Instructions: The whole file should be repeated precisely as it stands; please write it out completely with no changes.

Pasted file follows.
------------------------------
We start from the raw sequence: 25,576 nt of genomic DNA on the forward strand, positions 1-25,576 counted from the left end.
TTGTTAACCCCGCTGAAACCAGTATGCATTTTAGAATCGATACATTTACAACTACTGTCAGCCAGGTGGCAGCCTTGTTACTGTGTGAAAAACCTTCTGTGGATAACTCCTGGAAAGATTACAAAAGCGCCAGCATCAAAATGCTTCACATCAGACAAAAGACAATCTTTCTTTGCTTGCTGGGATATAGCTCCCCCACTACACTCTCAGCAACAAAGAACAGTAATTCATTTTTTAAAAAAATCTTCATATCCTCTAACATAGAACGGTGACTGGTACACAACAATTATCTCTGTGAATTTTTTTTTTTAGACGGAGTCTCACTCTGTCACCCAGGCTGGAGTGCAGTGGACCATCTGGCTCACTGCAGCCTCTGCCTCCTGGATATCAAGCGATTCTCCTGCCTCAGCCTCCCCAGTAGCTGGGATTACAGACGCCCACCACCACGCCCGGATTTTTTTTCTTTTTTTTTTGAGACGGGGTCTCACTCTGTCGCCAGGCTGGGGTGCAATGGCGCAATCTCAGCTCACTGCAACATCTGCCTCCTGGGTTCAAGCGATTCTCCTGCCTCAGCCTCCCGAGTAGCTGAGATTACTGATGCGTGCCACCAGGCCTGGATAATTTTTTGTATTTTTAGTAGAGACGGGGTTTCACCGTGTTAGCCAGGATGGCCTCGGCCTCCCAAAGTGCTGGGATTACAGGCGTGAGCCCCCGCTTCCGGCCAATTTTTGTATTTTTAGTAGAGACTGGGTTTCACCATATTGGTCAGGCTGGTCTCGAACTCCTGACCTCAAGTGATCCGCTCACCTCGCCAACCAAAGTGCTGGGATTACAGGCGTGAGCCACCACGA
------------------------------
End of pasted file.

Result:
We start from the raw sequence: 25,576 nt of genomic DNA on the forward strand, positions 1-25,576 counted from the left end.
TTGTTAACCCCGCTGAAACCAGTATGCATTTTAGAATCGATACATTTACAACTACTGTCAGCCAGGTGGCAGCCTTGTTACTGTGTGAAAAACCTTCTGTGGATAACTCCTGGAAAGATTACAAAAGCGCCAGCATCAAAATGCTTCACATCAGACAAAAGACAATCTTTCTTTGCTTGCTGGGATATAGCTCCCCCACTACACTCTCAGCAACAAAGAACAGTAATTCATTTTTTAAAAAAATCTTCATATCCTCTAACATAGAACGGTGACTGGTACACAACAATTATCTCTGTGAATTTTTTTTTTTAGACGGAGTCTCACTCTGTCACCCAGGCTGGAGTGCAGTGGACCATCTGGCTCACTGCAGCCTCTGCCTCCTGGATATCAAGCGATTCTCCTGCCTCAGCCTCCCCAGTAGCTGGGATTACAGACGCCCACCACCACGCCCGGATTTTTTTTCTTTTTTTTTTGAGACGGGGTCTCACTCTGTCGCCAGGCTGGGGTGCAATGGCGCAATCTCAGCTCACTGCAACATCTGCCTCCTGGGTTCAAGCGATTCTCCTGCCTCAGCCTCCCGAGTAGCTGAGATTACTGATGCGTGCCACCAGGCCTGGATAATTTTTTGTATTTTTAGTAGAGACGGGGTTTCACCGTGTTAGCCAGGATGGCCTCGGCCTCCCAAAGTGCTGGGATTACAGGCGTGAGCCCCCGCTTCCGGCCAATTTTTGTATTTTTAGTAGAGACTGGGTTTCACCATATTGGTCAGGCTGGTCTCGAACTCCTGACCTCAAGTGATCCGCTCACCTCGCCAACCAAAGTGCTGGGATTACAGGCGTGAGCCACCACGA